Israelis took to the streets and social media early Sunday to celebrate the country’s win in the Eurovision Song Contest, praising singer Netta Barzilai as “Israel’s best ambassador’ and excitedly awaiting the country’s hosting duties for next year.
In cities around the country, people yelled and hollered when the win was announced, ignoring the 1:30 a.m. time on the clock to revel in the rare Israeli victory on the world stage.
In Tel Aviv, thousands of young people took to the streets after the victory, gathering in Rabin Square for a celebration at a site that normally hosts political rallies leaden with the reality of the country.
At 3 a.m. thousands were still there, raucously waving Israeli flags and partying in the streets. Some streets were closed by the celebrations, Israel Kan TV broadcaster reported.
Electronic signs in the city also changed to mark Barzilai’s victory at the song contest, the first win for Israel at Eurovision since 1998, following years of middling results.
החגיגות לכבוד נטע נמשכות לתוך הלילה – נתראה בשנה הבאה בישראל! pic.twitter.com/UEHjhIuNwJ
— גלצ (@GLZRadio) May 12, 2018
In Jerusalem’s chic Mahane Yehuda market, hundreds also danced and cheered to celebrate Barzilai’s win.
החברים במחניודה חוגגים את המתנה שקיבלו לכבוד יום ירושלים pic.twitter.com/wC1UteOVgD
— מיכל צ׳ין (@michaltchinn) May 12, 2018
Hours earlier, Barzilai cluck and bucked her way through “Toy,” a catchy ditty that also addresses women’s empowerment and had been the bookmakers’ favorite to win for weeks before the contest in Portugal, last year’s winner.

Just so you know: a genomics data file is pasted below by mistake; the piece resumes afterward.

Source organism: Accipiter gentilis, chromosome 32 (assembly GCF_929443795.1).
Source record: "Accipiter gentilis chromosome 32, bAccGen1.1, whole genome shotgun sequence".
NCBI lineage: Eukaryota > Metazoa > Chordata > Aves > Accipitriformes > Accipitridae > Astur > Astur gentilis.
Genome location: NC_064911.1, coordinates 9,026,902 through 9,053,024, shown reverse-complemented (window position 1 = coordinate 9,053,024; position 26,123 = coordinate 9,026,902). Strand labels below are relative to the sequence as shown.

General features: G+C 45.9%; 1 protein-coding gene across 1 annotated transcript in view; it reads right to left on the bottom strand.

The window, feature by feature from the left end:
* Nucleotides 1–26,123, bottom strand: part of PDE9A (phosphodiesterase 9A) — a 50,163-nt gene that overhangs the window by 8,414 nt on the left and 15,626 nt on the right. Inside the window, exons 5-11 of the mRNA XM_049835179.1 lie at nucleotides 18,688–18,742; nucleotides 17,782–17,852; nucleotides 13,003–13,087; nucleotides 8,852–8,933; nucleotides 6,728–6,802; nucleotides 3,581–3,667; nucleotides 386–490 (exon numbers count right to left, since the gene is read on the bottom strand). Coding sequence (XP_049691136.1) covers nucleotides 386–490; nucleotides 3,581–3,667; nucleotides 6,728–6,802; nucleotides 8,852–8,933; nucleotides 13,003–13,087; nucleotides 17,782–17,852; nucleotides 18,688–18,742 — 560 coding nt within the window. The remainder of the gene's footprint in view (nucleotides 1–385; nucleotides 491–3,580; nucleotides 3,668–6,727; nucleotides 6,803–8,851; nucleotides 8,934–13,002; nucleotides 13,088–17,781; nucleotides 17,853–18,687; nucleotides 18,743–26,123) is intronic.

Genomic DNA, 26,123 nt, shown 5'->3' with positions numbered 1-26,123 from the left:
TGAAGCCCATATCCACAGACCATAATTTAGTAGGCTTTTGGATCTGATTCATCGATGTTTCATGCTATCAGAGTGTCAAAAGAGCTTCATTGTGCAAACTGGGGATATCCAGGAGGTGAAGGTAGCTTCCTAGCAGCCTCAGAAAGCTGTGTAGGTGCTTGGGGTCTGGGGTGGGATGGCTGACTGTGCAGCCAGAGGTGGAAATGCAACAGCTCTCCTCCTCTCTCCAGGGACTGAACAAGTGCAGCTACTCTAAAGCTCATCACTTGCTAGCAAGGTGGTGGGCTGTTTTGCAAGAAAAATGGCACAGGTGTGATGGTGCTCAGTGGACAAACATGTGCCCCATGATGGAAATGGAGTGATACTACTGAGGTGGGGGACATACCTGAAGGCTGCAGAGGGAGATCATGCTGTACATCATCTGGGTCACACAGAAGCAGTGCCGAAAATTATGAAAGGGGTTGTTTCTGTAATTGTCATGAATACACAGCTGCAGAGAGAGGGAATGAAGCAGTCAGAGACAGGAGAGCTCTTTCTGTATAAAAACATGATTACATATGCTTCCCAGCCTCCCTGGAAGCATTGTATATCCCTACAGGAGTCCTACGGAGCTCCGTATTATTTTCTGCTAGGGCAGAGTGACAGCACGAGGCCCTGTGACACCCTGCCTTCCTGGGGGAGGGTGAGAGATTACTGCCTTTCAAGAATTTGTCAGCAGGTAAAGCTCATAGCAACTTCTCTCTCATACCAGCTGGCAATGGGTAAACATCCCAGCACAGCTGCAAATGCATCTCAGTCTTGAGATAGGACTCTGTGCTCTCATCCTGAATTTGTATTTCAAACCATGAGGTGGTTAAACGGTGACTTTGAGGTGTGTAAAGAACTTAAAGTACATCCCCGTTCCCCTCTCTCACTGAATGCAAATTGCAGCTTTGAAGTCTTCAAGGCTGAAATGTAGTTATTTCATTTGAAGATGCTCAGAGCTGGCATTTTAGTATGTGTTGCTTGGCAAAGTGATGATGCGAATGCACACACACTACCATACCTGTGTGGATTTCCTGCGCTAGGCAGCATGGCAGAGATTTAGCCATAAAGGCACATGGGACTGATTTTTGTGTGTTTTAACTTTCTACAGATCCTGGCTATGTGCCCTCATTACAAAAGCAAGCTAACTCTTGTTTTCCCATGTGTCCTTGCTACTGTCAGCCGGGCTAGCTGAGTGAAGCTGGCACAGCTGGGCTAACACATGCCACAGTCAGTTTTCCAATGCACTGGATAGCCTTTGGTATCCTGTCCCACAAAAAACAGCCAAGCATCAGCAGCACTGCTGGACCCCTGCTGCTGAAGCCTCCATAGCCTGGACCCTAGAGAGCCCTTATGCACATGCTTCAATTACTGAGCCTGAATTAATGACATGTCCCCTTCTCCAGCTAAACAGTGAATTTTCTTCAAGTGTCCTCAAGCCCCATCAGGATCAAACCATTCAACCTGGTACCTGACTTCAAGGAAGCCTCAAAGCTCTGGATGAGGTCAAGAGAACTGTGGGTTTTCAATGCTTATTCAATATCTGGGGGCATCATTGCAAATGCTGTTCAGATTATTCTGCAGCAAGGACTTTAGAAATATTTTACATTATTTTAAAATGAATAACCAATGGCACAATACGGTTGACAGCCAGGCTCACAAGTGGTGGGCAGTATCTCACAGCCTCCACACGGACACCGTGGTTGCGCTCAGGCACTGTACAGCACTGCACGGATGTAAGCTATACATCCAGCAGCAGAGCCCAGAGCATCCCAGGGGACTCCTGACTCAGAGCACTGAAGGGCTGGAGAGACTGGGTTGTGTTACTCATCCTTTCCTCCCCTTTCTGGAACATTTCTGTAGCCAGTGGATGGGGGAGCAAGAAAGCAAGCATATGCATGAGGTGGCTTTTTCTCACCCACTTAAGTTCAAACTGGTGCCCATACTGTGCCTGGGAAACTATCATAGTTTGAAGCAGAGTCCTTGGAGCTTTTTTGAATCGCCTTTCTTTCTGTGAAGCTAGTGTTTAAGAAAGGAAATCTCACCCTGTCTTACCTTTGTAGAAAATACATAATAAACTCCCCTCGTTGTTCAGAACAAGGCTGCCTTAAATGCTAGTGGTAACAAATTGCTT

Despite the late hour (and the fact that Sunday is a workday in Israel) several politicians and public figures sent their congratulations to Barzilai on social media.
Actress Gal Gadot, whose Wonder Woman character is referenced in Barzilai’s song, feted Barzilai on Instagram.
“You represent the real wonder in women. So much Truth, confidence and talent,” she wrote.
Meretz head Tamar Zandberg posted a picture of her among the revelers at Rabin Square.
אלפים בככר, איזו גאווה. נטע המדהימה, שנה הבאה בירושלים ????????
Prime Minister Benjamin Netanyahu called Barzilai on the phone shortly after the win, telling her “You are wonderful. You are lovely… You are the best ambassador for Israel.”
“We’re proud of you. We are waiting for everyone next year in Jerusalem,” President Reuven Rivlin wrote on Twitter.
Public Security Minister Gilad Erdan tweeted a cartoon of Barzilai showing up a supporter of the Boycott, Divestment, Sanctions movement. BDS campaigners had urged the Eurovision participants not to vote for Israel’s entry.
I love my country pic.twitter.com/Yx5NWEy60j
— גלעד ארדן (@giladerdan1) May 13, 2018
Israel’s win means it gets the right to host the contest next year, for the fourth time in its history. Previous contests have been held in Jerusalem, though political tensions and security concerns surrounding the city could overshadow the contest.
The capital earlier this month hosted a stage of the Giro d’Italia bike race, seen as a major coup for Israel, but organizers clashed with Israeli politicians over wording used to describe the city — united according to Israel, but still divided according to the international community, which has refused to recognize Israel’s annexation of the eastern half of the city.
Most international music acts visiting Israel have opted for cultural capital Tel Aviv over the years, with major shows in Jerusalem a rarity.
The city sent out a tweet congratulating Barzilai and its assumed hosting duties, with a picture of its Pais Arena, the most likely venue for the contest.
— עיריית ירושלים (@Jlm_city) May 12, 2018
Culture Minister Miri Regev, whose attempts to convince a skeptical creative community around the world of Israel’s claims to Jerusalem have at times been met with derision, called the win a “large present for Israel, celebrating 70 years of independence, and to Jerusalem, celebrating 51 years since it was liberated and united.”
Sunday marks Jerusalem Day, the anniversary of the eastern half of the city’s capture from Jordanian forces in 1967, though the holiday is mostly associated with the right wing. On Monday, the US is set to become the first country to move its embassy there, also seen as a milestone for the city.